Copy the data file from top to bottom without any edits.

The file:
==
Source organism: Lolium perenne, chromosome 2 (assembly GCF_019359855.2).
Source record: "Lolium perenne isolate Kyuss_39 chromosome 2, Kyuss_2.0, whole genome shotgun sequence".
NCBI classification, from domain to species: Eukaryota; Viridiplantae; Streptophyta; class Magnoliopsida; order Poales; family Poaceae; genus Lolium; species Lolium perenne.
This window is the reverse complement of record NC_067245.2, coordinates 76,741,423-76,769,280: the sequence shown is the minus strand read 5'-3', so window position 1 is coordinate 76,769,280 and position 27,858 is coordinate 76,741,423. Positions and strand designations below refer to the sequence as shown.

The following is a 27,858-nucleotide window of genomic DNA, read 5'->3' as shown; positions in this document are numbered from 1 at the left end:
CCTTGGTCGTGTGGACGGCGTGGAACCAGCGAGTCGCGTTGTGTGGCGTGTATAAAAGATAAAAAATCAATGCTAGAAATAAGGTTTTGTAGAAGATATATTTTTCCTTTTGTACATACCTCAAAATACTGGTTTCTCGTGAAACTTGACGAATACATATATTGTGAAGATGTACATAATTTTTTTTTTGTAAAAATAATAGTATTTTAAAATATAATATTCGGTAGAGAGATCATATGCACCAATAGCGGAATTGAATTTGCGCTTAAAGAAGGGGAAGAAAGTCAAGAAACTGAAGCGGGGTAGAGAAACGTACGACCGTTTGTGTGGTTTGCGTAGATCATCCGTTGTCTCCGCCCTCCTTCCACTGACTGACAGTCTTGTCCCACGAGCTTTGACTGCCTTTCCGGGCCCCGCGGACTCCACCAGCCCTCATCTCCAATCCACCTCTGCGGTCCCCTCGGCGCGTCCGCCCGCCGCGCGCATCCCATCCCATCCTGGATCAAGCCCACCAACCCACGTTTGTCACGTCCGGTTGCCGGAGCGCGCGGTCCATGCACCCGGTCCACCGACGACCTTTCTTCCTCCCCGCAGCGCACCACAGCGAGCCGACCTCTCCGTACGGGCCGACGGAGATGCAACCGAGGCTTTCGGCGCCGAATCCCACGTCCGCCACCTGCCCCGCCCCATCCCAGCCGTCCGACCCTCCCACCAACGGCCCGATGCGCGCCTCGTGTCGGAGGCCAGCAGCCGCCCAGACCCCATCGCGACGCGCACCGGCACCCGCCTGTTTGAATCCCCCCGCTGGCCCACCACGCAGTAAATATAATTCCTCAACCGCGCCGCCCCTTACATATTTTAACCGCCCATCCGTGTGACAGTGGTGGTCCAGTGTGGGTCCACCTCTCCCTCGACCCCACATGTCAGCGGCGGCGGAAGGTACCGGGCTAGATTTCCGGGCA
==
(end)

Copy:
Source organism: Lolium perenne, chromosome 2 (assembly GCF_019359855.2).
Source record: "Lolium perenne isolate Kyuss_39 chromosome 2, Kyuss_2.0, whole genome shotgun sequence".
NCBI classification, from domain to species: Eukaryota; Viridiplantae; Streptophyta; class Magnoliopsida; order Poales; family Poaceae; genus Lolium; species Lolium perenne.
This window is the reverse complement of record NC_067245.2, coordinates 76,741,423-76,769,280: the sequence shown is the minus strand read 5'-3', so window position 1 is coordinate 76,769,280 and position 27,858 is coordinate 76,741,423. Positions and strand designations below refer to the sequence as shown.

The following is a 27,858-nucleotide window of genomic DNA, read 5'->3' as shown; positions in this document are numbered from 1 at the left end:
CCTTGGTCGTGTGGACGGCGTGGAACCAGCGAGTCGCGTTGTGTGGCGTGTATAAAAGATAAAAAATCAATGCTAGAAATAAGGTTTTGTAGAAGATATATTTTTCCTTTTGTACATACCTCAAAATACTGGTTTCTCGTGAAACTTGACGAATACATATATTGTGAAGATGTACATAATTTTTTTTTTGTAAAAATAATAGTATTTTAAAATATAATATTCGGTAGAGAGATCATATGCACCAATAGCGGAATTGAATTTGCGCTTAAAGAAGGGGAAGAAAGTCAAGAAACTGAAGCGGGGTAGAGAAACGTACGACCGTTTGTGTGGTTTGCGTAGATCATCCGTTGTCTCCGCCCTCCTTCCACTGACTGACAGTCTTGTCCCACGAGCTTTGACTGCCTTTCCGGGCCCCGCGGACTCCACCAGCCCTCATCTCCAATCCACCTCTGCGGTCCCCTCGGCGCGTCCGCCCGCCGCGCGCATCCCATCCCATCCTGGATCAAGCCCACCAACCCACGTTTGTCACGTCCGGTTGCCGGAGCGCGCGGTCCATGCACCCGGTCCACCGACGACCTTTCTTCCTCCCCGCAGCGCACCACAGCGAGCCGACCTCTCCGTACGGGCCGACGGAGATGCAACCGAGGCTTTCGGCGCCGAATCCCACGTCCGCCACCTGCCCCGCCCCATCCCAGCCGTCCGACCCTCCCACCAACGGCCCGATGCGCGCCTCGTGTCGGAGGCCAGCAGCCGCCCAGACCCCATCGCGACGCGCACCGGCACCCGCCTGTTTGAATCCCCCCGCTGGCCCACCACGCAGTAAATATAATTCCTCAACCGCGCCGCCCCTTACATATTTTAACCGCCCATCCGTGTGACAGTGGTGGTCCAGTGTGGGTCCACCTCTCCCTCGACCCCACATGTCAGCGGCGGCGGAAGGTACCGGGCTAGATTTCCGGGCA